Anyways. On to the business in hand, which is “purikura“. Purikura is a shortened form of “purintto kurabbu” (Print Club), the fad that just doesn’t seem to be dying out. You step into a plastic curtained booth, insert your 400 yen, and a manic little animated character with a voice like a smurf on helium appears with techno eurobeat blaring in the background. Before you know it the character begins its ultra quick “San..ni..ichi..GO!” countdown and you’re being snapped from all angles; above, below, from the side, from behind, who knows where else. You needs your wits about you if you don’t want pictures of your backside or worse. After that you have 90 seconds to jazz up your picture with special effects and stamps and glittery nonsense by using a metal pen and touch screen system. All the meanwhile the manic little anime creature is screaming at you that time is running out and the eurobeat gets faster and faster. And then it’s all over and you’re asked to wait outside for your prints. Phew.
Needless to say it takes a bit of getting used to. Many a poor sod has come out of one of those booths in need of a stiff drink, but is instead rewarded with a sheet of tiny pictures of themselves looking gormless and lost and covered in pink lovehearts. But my good friend Be and I have braved the booths over the years and have mastered the art. Here are a selection from years gone by. I’d like to say I was drunk when we did them, but I’ve already used that excuse for the monkey page, and I don’t think it’ll wash a second time.
Purikura

The seventh (and eighth) of my images of Japan collection October 3, 2006

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Souvenirs. Ah, it’s always tricky to know what to buy when you’re on your hols. Here in the land of the rising sun, you won’t find any sticks of rock, sombreros, wicker donkeys or “My friend went to Japan and all he got was this lousy T-shirt” T-shirts. So to prevent any further angst as to what you can get, in an unprecedented act of kindness, I have provided not one but two pictures in today’s “images of Japan” collection.

The first one is a picture of traditional Japanese dolls, or “ningyo“. Admittedly these are not to everyone’s taste (you certainly won’t find any in my tastefully decorated abode), but they are a popular gift. Different regions have different kinds of dolls, you’ll find something very different if you were to go looking in Kyoto or Fukuoka for example. But the most popular Japanese “omiyage” (souvenir) is sweets, featured in the second picture. Japanese sweets tend to be made with ingredients that most westerners would associate with savoury dishes, i.e. red beans, pulped rice, sweet potatoes, green tea etc. As such, they again may not be to everyone’s taste. But certainly worth a try. If in doubt, stick to “sembe” (rice crackers). Everyone loves them.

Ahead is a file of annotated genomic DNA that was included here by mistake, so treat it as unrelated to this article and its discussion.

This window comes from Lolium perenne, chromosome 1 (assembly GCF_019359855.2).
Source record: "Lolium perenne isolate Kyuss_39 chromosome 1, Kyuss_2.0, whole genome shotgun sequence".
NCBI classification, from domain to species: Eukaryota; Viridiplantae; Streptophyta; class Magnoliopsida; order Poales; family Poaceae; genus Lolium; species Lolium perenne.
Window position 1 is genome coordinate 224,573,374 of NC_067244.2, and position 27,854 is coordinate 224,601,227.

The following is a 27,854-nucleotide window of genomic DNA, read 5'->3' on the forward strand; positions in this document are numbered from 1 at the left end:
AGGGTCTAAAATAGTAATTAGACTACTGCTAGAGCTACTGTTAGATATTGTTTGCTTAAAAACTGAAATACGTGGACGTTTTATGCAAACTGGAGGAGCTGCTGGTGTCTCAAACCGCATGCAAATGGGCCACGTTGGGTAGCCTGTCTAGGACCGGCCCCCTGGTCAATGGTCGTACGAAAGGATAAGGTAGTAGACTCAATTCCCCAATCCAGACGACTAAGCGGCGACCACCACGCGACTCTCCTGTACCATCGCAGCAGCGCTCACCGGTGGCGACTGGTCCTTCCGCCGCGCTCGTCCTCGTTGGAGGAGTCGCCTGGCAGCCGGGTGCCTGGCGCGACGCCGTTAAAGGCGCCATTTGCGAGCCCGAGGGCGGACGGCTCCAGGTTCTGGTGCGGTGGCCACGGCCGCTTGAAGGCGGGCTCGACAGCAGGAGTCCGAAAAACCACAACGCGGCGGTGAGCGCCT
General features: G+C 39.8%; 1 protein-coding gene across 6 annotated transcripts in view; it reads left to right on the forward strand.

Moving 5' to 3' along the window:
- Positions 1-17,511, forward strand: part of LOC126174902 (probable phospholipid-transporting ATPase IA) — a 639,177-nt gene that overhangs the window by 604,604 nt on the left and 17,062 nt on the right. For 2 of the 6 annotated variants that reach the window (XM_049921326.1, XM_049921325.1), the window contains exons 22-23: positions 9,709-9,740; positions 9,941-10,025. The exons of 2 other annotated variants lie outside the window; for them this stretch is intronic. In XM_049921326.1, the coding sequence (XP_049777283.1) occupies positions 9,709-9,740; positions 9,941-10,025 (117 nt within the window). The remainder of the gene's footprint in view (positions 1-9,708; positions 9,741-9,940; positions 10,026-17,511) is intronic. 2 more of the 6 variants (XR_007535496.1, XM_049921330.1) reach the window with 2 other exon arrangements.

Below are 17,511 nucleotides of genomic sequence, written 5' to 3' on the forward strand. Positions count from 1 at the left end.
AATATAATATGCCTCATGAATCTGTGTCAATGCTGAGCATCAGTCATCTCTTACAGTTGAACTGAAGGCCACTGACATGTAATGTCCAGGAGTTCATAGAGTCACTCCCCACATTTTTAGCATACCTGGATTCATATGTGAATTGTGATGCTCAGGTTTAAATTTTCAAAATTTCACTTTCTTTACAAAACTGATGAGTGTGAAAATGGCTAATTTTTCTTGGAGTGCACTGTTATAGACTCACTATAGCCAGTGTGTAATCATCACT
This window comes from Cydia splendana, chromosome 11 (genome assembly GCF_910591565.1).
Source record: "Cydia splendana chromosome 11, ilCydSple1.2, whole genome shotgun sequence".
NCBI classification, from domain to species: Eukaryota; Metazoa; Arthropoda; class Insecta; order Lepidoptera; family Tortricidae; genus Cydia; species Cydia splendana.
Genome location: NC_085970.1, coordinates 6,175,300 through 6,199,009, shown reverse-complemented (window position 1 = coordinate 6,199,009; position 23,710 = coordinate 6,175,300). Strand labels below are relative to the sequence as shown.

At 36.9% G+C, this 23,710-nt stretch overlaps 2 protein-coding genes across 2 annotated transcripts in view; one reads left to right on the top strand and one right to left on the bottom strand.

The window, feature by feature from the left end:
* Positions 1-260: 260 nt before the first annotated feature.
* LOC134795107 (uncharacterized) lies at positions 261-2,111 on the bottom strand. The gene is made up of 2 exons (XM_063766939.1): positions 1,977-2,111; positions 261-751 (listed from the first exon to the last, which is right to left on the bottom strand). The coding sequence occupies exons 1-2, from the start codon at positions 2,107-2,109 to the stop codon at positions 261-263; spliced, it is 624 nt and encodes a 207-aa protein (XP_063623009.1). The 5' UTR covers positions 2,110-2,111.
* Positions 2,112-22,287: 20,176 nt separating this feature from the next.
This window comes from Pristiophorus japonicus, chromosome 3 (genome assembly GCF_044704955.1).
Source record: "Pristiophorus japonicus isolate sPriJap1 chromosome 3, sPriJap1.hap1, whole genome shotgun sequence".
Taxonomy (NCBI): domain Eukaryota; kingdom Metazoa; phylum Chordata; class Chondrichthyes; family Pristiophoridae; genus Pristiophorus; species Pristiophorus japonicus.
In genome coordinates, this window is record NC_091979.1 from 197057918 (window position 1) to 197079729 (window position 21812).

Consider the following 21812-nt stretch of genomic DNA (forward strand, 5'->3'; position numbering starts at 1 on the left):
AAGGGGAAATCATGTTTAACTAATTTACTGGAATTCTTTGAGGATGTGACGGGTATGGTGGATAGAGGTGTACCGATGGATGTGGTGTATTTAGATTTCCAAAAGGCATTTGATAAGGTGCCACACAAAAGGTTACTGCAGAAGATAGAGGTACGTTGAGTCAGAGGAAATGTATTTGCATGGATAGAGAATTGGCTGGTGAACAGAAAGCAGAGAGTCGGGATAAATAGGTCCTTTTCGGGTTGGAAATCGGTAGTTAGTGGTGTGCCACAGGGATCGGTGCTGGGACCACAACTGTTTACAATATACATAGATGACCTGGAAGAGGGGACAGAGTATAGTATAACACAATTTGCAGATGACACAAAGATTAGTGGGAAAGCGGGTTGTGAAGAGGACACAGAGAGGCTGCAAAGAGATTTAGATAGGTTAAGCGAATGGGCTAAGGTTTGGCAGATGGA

Other suggestions would be “washi” (traditional Japanese paper), “geta” (wooden clog-like sandals), “sensu” (traditional hand-held fans), “o-hashi” (chopsticks), “shikki” (lacquerware) or “yukata” (light summer kimonos for men and women – don’t expect to get a full traditional kimono unless you’re willing to pay literally the price of a small car).

Or a good old postcard.

Japanese dollsJapanese Sweets

The sixth of my images of Japan collection September 28, 2006

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The word sake actually refers to alcohol in general in Japan. It’s also pronounced like the “..sa Ke..” in “Lisa Kendall”, rather than as “sarky”. The rice wine that has become so popular in other countries is called in Japan Nihon-shu (literally Japanese alcohol). And, as with the wines of France, Australia and Italy, the varieties are infinite and the quality highly variable. You can buy a cheap 100 yen One-Cup (about 50p or $1) from the convenience store if you’re not fond of your stomach lining and would like to see it burnt away. Or you can spent literally hundreds or even thousands of pounds on a particularly sought-after high calibre brand. I don’t know how that tastes. Better than the One-Cup I imagine.
The thing is though that the popularity of Nihon-shu declining somewhat. It’s considered by many to be the chosen tipple of the older generations. Far more popular is sho-chu (literally distilled liquor). Sho-chu is a white spirit which is either drunk with mixers such as orange juice, iced green tea or jasmine tea, or straight. It’s actually originally from Korea and China, and this is reflected by the popularity of the most commonly bought  brand, Jinro, which is a Korean label. Naturally there is nothing political whatsoever in the fact that Japanese sho-chu, particularly the sho-chu of Southern Kyushu and Okinawa, are considered to be particularly fine and the Japanese sommeliers’ choice whereas Korean sho-chu is for use as a cheap mixer at student parties. Hmm.